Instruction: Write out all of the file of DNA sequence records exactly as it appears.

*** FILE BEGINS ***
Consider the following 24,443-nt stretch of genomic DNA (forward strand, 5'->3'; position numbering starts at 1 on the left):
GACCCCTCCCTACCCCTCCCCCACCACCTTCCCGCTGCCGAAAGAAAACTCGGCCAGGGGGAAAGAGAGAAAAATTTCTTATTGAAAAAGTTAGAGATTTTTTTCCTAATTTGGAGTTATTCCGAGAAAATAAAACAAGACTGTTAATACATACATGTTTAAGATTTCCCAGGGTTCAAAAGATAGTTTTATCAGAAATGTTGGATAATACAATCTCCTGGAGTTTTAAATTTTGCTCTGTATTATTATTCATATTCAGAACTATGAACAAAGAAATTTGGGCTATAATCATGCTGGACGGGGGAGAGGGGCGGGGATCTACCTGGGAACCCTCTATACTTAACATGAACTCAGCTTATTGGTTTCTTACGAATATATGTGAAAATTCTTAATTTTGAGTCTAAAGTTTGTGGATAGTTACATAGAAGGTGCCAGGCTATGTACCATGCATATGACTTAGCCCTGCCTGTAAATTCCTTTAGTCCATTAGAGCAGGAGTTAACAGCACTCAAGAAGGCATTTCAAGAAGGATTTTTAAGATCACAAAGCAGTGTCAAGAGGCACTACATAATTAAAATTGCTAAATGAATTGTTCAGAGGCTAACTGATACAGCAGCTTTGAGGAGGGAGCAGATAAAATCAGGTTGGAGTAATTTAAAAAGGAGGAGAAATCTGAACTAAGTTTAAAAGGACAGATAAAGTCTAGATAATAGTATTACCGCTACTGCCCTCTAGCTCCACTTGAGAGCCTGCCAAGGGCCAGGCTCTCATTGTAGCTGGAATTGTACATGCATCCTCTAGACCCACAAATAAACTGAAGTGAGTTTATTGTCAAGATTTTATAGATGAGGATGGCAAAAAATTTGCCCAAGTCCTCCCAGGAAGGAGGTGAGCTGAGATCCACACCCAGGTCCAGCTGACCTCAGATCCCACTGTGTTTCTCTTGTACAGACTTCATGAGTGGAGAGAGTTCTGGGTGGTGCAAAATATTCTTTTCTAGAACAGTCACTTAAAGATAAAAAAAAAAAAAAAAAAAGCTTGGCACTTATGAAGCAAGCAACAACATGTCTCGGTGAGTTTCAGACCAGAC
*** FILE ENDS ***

Consider the following 24,443-nt stretch of genomic DNA (forward strand, 5'->3'; position numbering starts at 1 on the left):
GACCCCTCCCTACCCCTCCCCCACCACCTTCCCGCTGCCGAAAGAAAACTCGGCCAGGGGGAAAGAGAGAAAAATTTCTTATTGAAAAAGTTAGAGATTTTTTTCCTAATTTGGAGTTATTCCGAGAAAATAAAACAAGACTGTTAATACATACATGTTTAAGATTTCCCAGGGTTCAAAAGATAGTTTTATCAGAAATGTTGGATAATACAATCTCCTGGAGTTTTAAATTTTGCTCTGTATTATTATTCATATTCAGAACTATGAACAAAGAAATTTGGGCTATAATCATGCTGGACGGGGGAGAGGGGCGGGGATCTACCTGGGAACCCTCTATACTTAACATGAACTCAGCTTATTGGTTTCTTACGAATATATGTGAAAATTCTTAATTTTGAGTCTAAAGTTTGTGGATAGTTACATAGAAGGTGCCAGGCTATGTACCATGCATATGACTTAGCCCTGCCTGTAAATTCCTTTAGTCCATTAGAGCAGGAGTTAACAGCACTCAAGAAGGCATTTCAAGAAGGATTTTTAAGATCACAAAGCAGTGTCAAGAGGCACTACATAATTAAAATTGCTAAATGAATTGTTCAGAGGCTAACTGATACAGCAGCTTTGAGGAGGGAGCAGATAAAATCAGGTTGGAGTAATTTAAAAAGGAGGAGAAATCTGAACTAAGTTTAAAAGGACAGATAAAGTCTAGATAATAGTATTACCGCTACTGCCCTCTAGCTCCACTTGAGAGCCTGCCAAGGGCCAGGCTCTCATTGTAGCTGGAATTGTACATGCATCCTCTAGACCCACAAATAAACTGAAGTGAGTTTATTGTCAAGATTTTATAGATGAGGATGGCAAAAAATTTGCCCAAGTCCTCCCAGGAAGGAGGTGAGCTGAGATCCACACCCAGGTCCAGCTGACCTCAGATCCCACTGTGTTTCTCTTGTACAGACTTCATGAGTGGAGAGAGTTCTGGGTGGTGCAAAATATTCTTTTCTAGAACAGTCACTTAAAGATAAAAAAAAAAAAAAAAAAAGCTTGGCACTTATGAAGCAAGCAACAACATGTCTCGGTGAGTTTCAGACCAGAC